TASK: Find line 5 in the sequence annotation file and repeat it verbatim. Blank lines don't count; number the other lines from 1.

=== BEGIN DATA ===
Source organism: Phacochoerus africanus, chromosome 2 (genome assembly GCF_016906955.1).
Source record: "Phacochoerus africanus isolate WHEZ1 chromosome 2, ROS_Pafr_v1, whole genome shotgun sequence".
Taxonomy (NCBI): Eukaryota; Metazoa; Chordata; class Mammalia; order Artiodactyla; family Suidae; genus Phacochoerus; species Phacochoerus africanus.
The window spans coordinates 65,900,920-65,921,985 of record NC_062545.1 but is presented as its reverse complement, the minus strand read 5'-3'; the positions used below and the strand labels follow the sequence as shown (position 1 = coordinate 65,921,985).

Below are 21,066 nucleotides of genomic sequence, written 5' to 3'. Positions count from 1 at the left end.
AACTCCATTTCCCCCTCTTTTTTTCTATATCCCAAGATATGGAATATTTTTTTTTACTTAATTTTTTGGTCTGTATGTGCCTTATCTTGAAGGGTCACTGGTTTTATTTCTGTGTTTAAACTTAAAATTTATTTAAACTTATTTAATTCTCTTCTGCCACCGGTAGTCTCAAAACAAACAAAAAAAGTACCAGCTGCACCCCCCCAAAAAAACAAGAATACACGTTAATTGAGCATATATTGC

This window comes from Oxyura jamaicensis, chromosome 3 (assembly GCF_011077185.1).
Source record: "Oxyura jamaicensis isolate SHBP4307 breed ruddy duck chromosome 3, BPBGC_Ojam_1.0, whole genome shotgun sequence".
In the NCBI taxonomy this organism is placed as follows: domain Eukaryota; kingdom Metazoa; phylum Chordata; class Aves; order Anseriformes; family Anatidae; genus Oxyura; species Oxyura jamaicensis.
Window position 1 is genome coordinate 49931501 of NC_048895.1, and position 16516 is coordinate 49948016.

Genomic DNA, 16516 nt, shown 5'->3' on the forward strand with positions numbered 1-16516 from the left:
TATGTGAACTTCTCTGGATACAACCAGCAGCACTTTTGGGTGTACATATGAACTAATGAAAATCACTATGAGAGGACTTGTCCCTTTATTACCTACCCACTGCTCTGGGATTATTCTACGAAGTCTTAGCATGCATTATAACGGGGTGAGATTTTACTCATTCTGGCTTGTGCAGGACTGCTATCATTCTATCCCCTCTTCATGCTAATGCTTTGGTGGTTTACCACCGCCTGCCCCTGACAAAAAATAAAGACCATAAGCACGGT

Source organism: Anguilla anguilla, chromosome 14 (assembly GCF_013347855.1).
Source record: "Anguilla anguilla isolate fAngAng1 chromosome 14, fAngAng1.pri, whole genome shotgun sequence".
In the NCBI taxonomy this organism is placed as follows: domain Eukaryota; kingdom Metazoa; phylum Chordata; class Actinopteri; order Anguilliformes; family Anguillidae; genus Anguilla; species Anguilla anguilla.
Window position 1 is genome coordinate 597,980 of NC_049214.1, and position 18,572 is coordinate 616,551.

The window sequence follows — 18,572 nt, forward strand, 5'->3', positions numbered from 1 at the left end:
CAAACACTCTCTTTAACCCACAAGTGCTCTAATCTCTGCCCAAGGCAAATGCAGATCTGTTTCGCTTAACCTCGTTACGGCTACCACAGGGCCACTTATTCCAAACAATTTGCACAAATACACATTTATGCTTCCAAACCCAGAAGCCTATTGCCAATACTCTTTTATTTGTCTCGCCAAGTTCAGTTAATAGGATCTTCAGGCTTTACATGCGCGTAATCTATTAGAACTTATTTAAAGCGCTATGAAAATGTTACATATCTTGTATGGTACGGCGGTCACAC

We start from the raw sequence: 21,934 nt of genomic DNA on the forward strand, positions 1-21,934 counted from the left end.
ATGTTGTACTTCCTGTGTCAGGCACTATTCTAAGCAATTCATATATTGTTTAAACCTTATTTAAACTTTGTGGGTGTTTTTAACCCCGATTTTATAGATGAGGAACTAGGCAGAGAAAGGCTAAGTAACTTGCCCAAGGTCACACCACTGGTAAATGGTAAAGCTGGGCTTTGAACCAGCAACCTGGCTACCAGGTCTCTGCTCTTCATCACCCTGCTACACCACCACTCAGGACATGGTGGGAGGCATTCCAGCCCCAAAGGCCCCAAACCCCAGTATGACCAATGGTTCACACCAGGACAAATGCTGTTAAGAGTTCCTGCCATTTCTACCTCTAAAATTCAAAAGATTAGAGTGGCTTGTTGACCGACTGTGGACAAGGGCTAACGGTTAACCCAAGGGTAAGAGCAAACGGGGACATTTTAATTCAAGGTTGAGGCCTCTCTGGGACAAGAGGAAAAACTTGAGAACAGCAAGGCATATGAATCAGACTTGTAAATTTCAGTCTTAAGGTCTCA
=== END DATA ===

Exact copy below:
Below are 21,066 nucleotides of genomic sequence, written 5' to 3'. Positions count from 1 at the left end.